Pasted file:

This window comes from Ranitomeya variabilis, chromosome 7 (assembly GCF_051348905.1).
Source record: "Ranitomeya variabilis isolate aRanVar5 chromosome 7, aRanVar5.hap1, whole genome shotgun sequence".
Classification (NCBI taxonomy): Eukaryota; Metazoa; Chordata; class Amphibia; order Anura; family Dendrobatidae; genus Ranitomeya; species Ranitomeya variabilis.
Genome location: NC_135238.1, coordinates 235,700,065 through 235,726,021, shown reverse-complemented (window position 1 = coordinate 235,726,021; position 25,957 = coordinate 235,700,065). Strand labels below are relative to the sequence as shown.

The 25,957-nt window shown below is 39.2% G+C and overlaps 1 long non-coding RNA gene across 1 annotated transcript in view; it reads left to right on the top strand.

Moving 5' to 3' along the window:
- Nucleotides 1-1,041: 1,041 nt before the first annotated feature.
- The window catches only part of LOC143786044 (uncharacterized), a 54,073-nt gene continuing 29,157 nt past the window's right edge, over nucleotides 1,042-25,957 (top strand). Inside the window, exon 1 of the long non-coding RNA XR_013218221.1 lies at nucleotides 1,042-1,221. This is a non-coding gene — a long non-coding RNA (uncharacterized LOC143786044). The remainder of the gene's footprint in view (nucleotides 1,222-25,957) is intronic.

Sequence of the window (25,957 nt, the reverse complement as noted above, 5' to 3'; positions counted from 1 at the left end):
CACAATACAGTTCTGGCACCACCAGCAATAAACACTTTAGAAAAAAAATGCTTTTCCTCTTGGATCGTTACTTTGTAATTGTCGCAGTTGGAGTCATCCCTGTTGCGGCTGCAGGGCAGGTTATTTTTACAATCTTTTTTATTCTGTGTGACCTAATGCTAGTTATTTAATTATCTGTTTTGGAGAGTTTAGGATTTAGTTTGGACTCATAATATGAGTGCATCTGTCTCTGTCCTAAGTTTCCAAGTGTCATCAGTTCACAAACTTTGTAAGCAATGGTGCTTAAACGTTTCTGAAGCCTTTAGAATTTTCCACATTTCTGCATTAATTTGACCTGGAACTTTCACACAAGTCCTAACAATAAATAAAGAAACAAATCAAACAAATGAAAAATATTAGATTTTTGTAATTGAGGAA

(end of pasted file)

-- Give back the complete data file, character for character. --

This window comes from Ranitomeya variabilis, chromosome 7 (assembly GCF_051348905.1).
Source record: "Ranitomeya variabilis isolate aRanVar5 chromosome 7, aRanVar5.hap1, whole genome shotgun sequence".
Classification (NCBI taxonomy): Eukaryota; Metazoa; Chordata; class Amphibia; order Anura; family Dendrobatidae; genus Ranitomeya; species Ranitomeya variabilis.
Genome location: NC_135238.1, coordinates 235,700,065 through 235,726,021, shown reverse-complemented (window position 1 = coordinate 235,726,021; position 25,957 = coordinate 235,700,065). Strand labels below are relative to the sequence as shown.

The 25,957-nt window shown below is 39.2% G+C and overlaps 1 long non-coding RNA gene across 1 annotated transcript in view; it reads left to right on the top strand.

Moving 5' to 3' along the window:
- Nucleotides 1-1,041: 1,041 nt before the first annotated feature.
- The window catches only part of LOC143786044 (uncharacterized), a 54,073-nt gene continuing 29,157 nt past the window's right edge, over nucleotides 1,042-25,957 (top strand). Inside the window, exon 1 of the long non-coding RNA XR_013218221.1 lies at nucleotides 1,042-1,221. This is a non-coding gene — a long non-coding RNA (uncharacterized LOC143786044). The remainder of the gene's footprint in view (nucleotides 1,222-25,957) is intronic.

Sequence of the window (25,957 nt, the reverse complement as noted above, 5' to 3'; positions counted from 1 at the left end):
CACAATACAGTTCTGGCACCACCAGCAATAAACACTTTAGAAAAAAAATGCTTTTCCTCTTGGATCGTTACTTTGTAATTGTCGCAGTTGGAGTCATCCCTGTTGCGGCTGCAGGGCAGGTTATTTTTACAATCTTTTTTATTCTGTGTGACCTAATGCTAGTTATTTAATTATCTGTTTTGGAGAGTTTAGGATTTAGTTTGGACTCATAATATGAGTGCATCTGTCTCTGTCCTAAGTTTCCAAGTGTCATCAGTTCACAAACTTTGTAAGCAATGGTGCTTAAACGTTTCTGAAGCCTTTAGAATTTTCCACATTTCTGCATTAATTTGACCTGGAACTTTCACACAAGTCCTAACAATAAATAAAGAAACAAATCAAACAAATGAAAAATATTAGATTTTTGTAATTGAGGAA